This project was inspired by the arrest of abortionist Naresh Patel last month at his abortion clinic for telling women that they were pregnant when whey weren’t so he could sell them abortion drugs. Patel has been charged with fraud and racketeering, and his Oklahoma clinic remains closed.
Patel first came to public notice in 1992 when he was investigated for burning the bodies of 55 aborted babies in a field east of Shawnee. Despite public outrage, Patel was not charged with a crime because he hadn’t violated any laws. He has also been accused by several women of sexually assaulting them during abortion procedures.
It’s no surprise that someone willing to kill unborn babies for a living would turn to crime, and Patel is not alone. Abortionists have been charged with crimes ranging from tax fraud and dealing drugs to rape and even murder. Some of the most notorious offenders include: [Continue reading …]
The following is a guest blog post by Monica Migliorino Miller, Ph.D., director of Citizens for a Pro-Life Society and author of Abandoned: The Untold Story of the Abortion Wars (St. Benedict Press, 2012).
Ambulance at Women’s Center of Southfield abortion clinic in Lathrup Village, Michigan, Feb. 28, 2014
The Michigan Department of Licensing and Regulatory Affairs (LARA) ordered the Women’s Center of Southfield in Lathrup Village, Michigan to cease operations beginning November 21 pending the outcome of an investigative hearing by the Attorney General’s Office on March 4, 2015.
The emergency shutdown of this facility owned by abortionist Jacob Kalo was prompted by the official allegation of a botched abortion at 23 weeks that occurred in February 27-28. The woman who underwent the abortion—at the hands of Reginald Sharpe, who is currently under investigation by the State of Michigan—suffered uterine perforation and hemorrhaging resulting in emergency hospital care.
The Women’s Center of Southfield clinic is subject to yearly state inspections. Through investigative work by pro-life leader Lynn Mills and her team at Pro-Life Detroit, it was discovered that the clinic failed no fewer than five (5) inspections within 10 months. [Continue reading …]
In the latest episode of Life at Ground Zero I report on the arrest of abortionist Naresh Patel for fraud, and the closure of his abortion clinic in the suburbs of Oklahoma City.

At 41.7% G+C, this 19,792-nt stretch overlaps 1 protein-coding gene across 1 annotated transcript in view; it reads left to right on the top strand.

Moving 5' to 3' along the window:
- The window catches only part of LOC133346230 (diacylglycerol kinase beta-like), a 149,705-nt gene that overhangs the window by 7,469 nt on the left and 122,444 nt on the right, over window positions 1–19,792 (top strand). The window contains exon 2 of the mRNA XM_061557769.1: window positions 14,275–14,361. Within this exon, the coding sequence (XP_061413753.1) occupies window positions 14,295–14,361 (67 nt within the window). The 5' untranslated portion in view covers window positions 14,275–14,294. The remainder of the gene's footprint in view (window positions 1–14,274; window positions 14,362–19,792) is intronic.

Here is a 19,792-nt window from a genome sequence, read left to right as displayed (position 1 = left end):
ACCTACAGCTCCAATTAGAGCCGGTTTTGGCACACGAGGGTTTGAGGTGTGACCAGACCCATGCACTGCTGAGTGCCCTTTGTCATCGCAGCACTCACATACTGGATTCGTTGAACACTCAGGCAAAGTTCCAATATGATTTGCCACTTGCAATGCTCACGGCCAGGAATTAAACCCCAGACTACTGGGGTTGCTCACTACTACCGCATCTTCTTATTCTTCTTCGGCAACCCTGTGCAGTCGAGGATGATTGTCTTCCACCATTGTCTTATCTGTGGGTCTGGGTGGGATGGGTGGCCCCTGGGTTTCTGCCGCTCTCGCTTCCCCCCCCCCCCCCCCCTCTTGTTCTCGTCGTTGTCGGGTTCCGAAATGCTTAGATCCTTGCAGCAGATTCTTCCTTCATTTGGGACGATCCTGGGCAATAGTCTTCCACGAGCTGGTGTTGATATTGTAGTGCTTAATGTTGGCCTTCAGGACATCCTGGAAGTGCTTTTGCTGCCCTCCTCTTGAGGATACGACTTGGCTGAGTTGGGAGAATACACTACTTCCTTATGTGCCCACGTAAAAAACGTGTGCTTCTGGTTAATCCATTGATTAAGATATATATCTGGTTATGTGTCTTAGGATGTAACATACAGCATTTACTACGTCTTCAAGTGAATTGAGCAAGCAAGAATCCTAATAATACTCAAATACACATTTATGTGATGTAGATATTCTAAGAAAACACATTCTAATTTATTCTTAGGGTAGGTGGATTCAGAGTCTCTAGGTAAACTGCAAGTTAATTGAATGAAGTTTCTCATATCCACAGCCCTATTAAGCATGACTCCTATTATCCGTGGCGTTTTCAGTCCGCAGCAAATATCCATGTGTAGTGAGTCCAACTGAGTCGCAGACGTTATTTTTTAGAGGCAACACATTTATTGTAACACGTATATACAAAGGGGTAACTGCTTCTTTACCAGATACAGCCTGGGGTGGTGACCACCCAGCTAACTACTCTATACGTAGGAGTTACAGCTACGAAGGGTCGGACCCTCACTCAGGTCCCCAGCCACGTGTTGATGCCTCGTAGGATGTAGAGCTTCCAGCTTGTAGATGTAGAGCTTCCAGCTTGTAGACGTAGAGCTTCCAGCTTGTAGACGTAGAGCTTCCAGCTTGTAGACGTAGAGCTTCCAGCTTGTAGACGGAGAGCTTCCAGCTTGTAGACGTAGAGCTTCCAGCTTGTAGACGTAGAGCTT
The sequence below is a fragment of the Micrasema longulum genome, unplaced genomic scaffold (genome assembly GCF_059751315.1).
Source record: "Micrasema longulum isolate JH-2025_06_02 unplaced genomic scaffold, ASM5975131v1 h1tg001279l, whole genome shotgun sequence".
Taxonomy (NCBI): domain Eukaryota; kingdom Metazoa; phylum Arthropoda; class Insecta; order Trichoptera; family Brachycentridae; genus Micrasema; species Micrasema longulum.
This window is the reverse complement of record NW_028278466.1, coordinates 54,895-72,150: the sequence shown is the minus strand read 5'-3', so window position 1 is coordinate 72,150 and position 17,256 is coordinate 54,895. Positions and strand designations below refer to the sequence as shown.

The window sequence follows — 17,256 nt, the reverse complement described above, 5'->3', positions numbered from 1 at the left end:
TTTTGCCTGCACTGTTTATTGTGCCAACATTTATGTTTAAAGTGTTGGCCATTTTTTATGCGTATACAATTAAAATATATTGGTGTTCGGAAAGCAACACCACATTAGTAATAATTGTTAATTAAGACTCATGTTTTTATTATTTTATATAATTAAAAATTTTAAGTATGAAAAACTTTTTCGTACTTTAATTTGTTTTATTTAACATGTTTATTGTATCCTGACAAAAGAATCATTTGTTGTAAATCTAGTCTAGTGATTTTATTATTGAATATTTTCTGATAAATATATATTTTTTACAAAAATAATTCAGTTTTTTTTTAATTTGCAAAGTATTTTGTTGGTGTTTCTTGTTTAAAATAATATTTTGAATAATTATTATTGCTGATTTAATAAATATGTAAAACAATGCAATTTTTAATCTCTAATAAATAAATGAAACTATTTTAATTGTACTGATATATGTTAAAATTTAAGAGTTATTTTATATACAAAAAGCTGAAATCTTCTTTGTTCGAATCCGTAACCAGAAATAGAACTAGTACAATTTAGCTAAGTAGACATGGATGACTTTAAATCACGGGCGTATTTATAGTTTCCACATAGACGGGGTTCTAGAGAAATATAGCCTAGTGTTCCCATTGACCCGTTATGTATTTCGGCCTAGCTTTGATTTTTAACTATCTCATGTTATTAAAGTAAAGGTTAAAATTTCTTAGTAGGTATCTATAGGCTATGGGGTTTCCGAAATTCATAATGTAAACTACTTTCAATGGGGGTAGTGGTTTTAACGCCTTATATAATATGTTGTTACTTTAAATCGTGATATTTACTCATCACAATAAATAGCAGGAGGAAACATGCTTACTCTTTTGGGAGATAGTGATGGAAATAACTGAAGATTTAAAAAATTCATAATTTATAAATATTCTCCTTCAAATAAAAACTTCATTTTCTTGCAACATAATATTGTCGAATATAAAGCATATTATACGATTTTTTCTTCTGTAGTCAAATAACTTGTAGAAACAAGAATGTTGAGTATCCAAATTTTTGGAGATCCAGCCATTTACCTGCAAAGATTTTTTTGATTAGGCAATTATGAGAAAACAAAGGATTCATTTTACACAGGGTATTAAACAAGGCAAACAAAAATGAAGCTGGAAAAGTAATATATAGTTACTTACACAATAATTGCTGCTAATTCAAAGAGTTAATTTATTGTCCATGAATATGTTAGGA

An arrest like this is a significant victory for the pro-life movement. Watch the video for five reasons why, and what you can do to build on a victory like this.
When you go to a doctor’s office or a hospital, there are some subtle hints that you are not at home.
One of the first hints is the furniture. While at home you may have soft cloth upholstery with cozy surfaces, at the hospital or doctor’s office you get the feel of hard vinyl or plastic or metal.
Not too inviting. Why is that?
Because, unlike our homes, hospitals and doctor’s offices have serious concerns about the spread of disease. Vinyl, plastic, and metal are easily cleaned up. Spray with a germicide, wait, wipe, and you’re done. This is particularly important when there is, shall we say, “bodily fluid spillage”.
Cloth, on the other hand, does not allow for cleanup. Once “fluids” are in, they stay. Unless a cloth chair can be steam cleaned on a moment’s notice, there is no way to guarantee it is clean for the next patient.
Vinyl, although easily cleaned, still has to be maintained. When there are rips in vinyl, fluids can leak into the stuffing, rendering the chair uncleanable.
With this mind, it’s worth taking a look at what state inspectors found during their most recent inspection [PDF] conducted September 16 at Planned Parenthood’s Far Northeast Health Center in Kermit Gosnell’s hometown of Philadelphia. [Continue reading …]